Minneapolis Federal Reserve President Neel Kashkari said Monday he’s confident inflation will come back to normal though it’s taking longer than he expected.
Acknowledging that he was on “team transitory” in believing that surging prices wouldn’t last, he said persistent supply-demand imbalances have generated the highest inflation levels in more than 40 years.
While the Fed’s monetary policy tools can help tamp down demand, they can’t do much to get supply to keep up.
“I’m confident we are going to get inflation back down to our 2% target,” he told CNBC’s “Squawk Box” in a live interview. “But I am not yet confident on how much of that burden we’re going to have to carry vs. getting help from the supply side.”
His comments come less than a week after the interest rate-setting Federal Open Market Committee raised benchmark rates by half a percentage point. The 50-basis-point hike was the largest increase in 22 years and sets the stage for a series of similar-sized moves in the months ahead.
Though Kashkari historically has favored lower rates and looser monetary policy, he has voted in favor of the two increases this year as necessary to control spiraling prices. He noted, though, that the burden from tighter policy will fall on those at the lower end of the wage spectrum.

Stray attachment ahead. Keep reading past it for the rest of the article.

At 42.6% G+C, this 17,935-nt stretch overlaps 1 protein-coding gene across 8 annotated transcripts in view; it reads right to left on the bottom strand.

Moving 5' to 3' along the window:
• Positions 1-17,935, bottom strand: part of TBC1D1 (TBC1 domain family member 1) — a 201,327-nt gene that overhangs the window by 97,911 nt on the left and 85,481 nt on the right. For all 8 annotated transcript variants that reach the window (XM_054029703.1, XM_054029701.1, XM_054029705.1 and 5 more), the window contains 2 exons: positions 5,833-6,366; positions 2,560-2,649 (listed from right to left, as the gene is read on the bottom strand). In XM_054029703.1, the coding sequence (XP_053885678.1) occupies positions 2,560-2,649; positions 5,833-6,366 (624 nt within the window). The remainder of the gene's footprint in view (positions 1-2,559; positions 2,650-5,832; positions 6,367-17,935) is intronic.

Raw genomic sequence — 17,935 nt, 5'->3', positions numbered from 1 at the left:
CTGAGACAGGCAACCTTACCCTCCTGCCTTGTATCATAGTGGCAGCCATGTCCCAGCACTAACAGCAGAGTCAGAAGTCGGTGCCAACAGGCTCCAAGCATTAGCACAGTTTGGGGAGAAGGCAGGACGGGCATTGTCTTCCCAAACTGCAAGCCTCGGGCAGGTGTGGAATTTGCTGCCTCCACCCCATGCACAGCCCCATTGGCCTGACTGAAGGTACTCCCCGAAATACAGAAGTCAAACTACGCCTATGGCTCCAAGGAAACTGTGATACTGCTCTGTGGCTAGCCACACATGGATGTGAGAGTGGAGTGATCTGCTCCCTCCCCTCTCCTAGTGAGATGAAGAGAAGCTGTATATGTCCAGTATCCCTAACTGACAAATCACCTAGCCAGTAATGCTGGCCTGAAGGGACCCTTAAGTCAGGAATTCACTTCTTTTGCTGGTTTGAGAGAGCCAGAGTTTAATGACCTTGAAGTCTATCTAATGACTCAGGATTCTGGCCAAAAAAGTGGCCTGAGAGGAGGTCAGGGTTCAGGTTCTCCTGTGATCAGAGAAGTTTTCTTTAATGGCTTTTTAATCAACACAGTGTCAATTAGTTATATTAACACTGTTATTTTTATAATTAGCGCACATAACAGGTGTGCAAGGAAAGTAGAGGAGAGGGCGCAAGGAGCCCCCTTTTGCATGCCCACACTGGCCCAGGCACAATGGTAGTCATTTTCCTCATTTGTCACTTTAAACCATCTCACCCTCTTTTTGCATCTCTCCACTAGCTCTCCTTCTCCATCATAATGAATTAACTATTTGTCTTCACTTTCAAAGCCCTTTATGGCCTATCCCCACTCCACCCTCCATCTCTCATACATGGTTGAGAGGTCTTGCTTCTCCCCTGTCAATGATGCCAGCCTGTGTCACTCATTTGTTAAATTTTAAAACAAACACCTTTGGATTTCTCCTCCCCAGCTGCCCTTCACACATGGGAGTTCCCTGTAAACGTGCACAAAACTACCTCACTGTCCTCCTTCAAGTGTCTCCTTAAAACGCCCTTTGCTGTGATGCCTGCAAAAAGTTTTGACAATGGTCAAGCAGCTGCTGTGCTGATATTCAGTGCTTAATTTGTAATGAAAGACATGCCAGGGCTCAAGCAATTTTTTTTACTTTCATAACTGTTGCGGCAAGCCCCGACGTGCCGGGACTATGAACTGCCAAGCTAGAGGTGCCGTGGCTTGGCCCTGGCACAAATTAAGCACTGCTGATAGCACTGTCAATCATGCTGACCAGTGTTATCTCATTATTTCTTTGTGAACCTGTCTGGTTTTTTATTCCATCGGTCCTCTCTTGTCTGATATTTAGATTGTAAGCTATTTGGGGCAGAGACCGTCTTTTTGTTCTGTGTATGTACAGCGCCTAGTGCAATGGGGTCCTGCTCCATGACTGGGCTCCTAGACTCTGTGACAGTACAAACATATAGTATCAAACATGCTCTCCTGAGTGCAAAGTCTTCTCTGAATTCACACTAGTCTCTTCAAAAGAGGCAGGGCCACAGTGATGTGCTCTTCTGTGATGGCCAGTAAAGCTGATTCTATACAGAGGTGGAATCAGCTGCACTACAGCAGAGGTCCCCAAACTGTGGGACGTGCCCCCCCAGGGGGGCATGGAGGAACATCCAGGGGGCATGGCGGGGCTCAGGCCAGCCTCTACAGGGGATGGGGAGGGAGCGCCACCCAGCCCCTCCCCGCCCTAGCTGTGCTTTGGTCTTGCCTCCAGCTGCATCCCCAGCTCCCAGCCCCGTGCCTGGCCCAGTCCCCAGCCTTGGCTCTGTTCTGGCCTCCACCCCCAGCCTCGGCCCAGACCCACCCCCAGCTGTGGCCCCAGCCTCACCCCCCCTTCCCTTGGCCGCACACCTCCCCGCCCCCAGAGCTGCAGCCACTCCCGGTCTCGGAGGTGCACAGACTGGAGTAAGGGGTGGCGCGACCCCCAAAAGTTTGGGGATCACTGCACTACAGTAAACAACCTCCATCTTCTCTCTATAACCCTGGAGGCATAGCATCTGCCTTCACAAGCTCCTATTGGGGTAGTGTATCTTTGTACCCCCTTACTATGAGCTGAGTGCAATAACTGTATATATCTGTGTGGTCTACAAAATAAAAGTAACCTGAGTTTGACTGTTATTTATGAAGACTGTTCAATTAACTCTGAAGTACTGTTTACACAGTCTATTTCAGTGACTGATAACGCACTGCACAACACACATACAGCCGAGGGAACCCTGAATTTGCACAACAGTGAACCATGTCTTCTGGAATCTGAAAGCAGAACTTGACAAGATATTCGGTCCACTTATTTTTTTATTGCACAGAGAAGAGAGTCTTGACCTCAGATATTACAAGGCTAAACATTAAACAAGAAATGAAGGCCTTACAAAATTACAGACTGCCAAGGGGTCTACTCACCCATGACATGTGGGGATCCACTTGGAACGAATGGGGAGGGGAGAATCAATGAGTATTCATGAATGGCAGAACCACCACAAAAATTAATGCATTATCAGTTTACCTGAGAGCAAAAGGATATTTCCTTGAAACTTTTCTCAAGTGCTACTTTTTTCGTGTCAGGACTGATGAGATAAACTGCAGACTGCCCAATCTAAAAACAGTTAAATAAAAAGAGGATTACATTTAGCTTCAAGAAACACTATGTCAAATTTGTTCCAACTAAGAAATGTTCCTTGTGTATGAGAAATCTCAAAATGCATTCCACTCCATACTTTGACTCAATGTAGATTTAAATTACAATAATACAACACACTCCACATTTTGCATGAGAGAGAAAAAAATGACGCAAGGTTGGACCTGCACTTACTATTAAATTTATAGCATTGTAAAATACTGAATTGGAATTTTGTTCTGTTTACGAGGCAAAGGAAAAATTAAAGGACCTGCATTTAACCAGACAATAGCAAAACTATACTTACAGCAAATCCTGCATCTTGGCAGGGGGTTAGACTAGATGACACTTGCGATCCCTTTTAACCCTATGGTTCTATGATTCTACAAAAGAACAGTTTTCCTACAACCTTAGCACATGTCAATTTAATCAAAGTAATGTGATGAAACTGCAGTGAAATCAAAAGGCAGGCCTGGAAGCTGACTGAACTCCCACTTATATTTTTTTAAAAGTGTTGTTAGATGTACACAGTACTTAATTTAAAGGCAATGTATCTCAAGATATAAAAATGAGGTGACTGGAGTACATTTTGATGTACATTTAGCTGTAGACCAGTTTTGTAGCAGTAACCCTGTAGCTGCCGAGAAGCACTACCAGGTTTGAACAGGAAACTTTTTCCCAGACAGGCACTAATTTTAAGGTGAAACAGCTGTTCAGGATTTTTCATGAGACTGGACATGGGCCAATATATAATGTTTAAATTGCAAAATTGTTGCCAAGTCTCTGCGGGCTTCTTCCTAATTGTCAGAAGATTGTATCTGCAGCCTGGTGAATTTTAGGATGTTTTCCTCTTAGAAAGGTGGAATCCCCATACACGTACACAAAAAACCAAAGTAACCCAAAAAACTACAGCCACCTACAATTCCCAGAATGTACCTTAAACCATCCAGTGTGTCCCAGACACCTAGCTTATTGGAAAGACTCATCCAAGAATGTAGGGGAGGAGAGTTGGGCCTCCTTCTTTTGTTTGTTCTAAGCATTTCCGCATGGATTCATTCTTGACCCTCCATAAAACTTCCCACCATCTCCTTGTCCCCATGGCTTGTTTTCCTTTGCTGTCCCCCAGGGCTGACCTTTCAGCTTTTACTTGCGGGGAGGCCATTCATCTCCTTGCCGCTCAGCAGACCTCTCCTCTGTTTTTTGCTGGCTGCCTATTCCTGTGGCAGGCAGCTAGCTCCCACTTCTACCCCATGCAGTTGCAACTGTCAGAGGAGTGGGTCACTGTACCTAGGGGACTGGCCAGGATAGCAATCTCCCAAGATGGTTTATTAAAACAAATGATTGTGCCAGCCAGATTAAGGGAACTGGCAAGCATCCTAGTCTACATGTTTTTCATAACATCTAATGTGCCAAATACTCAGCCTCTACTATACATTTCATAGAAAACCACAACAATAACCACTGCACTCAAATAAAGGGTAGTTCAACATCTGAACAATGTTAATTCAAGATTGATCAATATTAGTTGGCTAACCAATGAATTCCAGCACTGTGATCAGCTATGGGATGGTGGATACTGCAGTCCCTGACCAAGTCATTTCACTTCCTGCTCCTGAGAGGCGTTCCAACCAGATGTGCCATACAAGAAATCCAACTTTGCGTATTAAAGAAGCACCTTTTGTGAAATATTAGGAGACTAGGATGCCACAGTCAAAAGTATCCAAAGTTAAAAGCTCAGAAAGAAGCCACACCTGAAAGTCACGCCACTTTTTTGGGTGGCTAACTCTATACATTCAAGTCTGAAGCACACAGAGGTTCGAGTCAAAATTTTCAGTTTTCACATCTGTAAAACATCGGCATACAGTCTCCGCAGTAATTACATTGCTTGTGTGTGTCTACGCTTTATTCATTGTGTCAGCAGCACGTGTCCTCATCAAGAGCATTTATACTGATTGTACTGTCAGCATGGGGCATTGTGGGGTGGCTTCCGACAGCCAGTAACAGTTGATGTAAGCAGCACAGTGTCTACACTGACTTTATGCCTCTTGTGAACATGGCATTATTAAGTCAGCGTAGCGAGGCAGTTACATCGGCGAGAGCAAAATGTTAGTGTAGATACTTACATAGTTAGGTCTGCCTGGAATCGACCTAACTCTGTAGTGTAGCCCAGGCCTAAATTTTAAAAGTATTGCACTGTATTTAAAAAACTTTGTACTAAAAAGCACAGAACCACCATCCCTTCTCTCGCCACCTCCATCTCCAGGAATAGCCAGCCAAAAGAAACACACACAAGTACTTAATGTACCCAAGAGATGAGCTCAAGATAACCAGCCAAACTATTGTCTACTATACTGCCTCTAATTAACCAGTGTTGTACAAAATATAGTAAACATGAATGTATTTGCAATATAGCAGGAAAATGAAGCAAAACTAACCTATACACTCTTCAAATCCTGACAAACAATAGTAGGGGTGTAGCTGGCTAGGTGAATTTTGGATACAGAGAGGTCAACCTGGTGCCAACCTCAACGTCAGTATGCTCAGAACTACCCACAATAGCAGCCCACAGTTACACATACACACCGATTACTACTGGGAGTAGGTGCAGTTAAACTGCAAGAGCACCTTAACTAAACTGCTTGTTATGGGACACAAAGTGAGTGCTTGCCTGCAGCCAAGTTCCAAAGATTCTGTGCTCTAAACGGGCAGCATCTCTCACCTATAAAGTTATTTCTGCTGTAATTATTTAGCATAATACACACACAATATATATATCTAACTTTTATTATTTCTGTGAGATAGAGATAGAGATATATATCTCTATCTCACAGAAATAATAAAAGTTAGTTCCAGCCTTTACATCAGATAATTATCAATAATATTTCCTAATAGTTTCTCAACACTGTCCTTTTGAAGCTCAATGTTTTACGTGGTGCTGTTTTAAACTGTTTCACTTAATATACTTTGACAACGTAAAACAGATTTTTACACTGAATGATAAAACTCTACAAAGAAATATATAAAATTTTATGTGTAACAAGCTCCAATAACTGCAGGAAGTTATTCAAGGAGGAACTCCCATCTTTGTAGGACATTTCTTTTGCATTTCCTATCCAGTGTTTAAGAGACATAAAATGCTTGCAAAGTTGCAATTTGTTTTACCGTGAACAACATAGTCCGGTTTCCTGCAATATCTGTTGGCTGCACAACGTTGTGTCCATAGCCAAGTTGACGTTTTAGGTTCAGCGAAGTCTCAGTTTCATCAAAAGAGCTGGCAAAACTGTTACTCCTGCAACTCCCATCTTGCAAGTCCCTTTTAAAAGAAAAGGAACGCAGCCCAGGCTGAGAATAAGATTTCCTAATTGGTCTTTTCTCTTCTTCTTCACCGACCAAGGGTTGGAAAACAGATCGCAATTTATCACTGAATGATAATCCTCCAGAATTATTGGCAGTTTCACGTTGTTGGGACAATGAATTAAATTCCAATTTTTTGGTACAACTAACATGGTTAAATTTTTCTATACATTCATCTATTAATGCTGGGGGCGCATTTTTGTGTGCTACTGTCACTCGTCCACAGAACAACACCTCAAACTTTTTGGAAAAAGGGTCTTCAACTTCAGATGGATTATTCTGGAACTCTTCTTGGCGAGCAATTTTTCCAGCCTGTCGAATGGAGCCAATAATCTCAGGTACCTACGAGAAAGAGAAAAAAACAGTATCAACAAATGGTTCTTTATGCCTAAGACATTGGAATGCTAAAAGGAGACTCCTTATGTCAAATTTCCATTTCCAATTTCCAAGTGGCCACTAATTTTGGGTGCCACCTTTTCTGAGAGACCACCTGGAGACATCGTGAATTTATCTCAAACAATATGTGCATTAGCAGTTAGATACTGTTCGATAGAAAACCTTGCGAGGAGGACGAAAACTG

“It’s the lowest-income Americans who are most punished by these climbing prices, and yet your policy tools to tamp down inflation most directly affect those lowest-income Americans as well, either by raising the cost to get a mortgage … or if we have to do so much that the economy were to go into recession,” he said. “It’s their jobs that are most likely put at risk.”
“So this is a difficult challenge I think for all of us, but we also know that letting inflation stay at these very high levels, it’s not good for anybody and it’s not good for the economy’s long-run for potential for anybody across the income distribution,” he added.
On Wednesday, the government will release its latest data on consumer prices, followed by April producer prices on Thursday.
Economists expect the pace of inflation to have eased a bit in April, with the headline consumer price index likely to show an 8.1% increase over the past year, and 6% excluding food and energy, according to Dow Jones estimates. That compares to March’s respective climbs of 8.5% and 6.5%.
Those kinds of numbers provide some comfort to Kashkari, though he said conditions remain challenging as long as supply-demand imbalances remain.
“We just need to keep paying attention to the data,” he said. “Some of the more recent inflation data by some measures is a little softer than we had thought might come in. So maybe there’s some evidence that things are starting to soften by a hair. But we just need to keep paying attention to the data and see where it comes out before we can draw any conclusions.”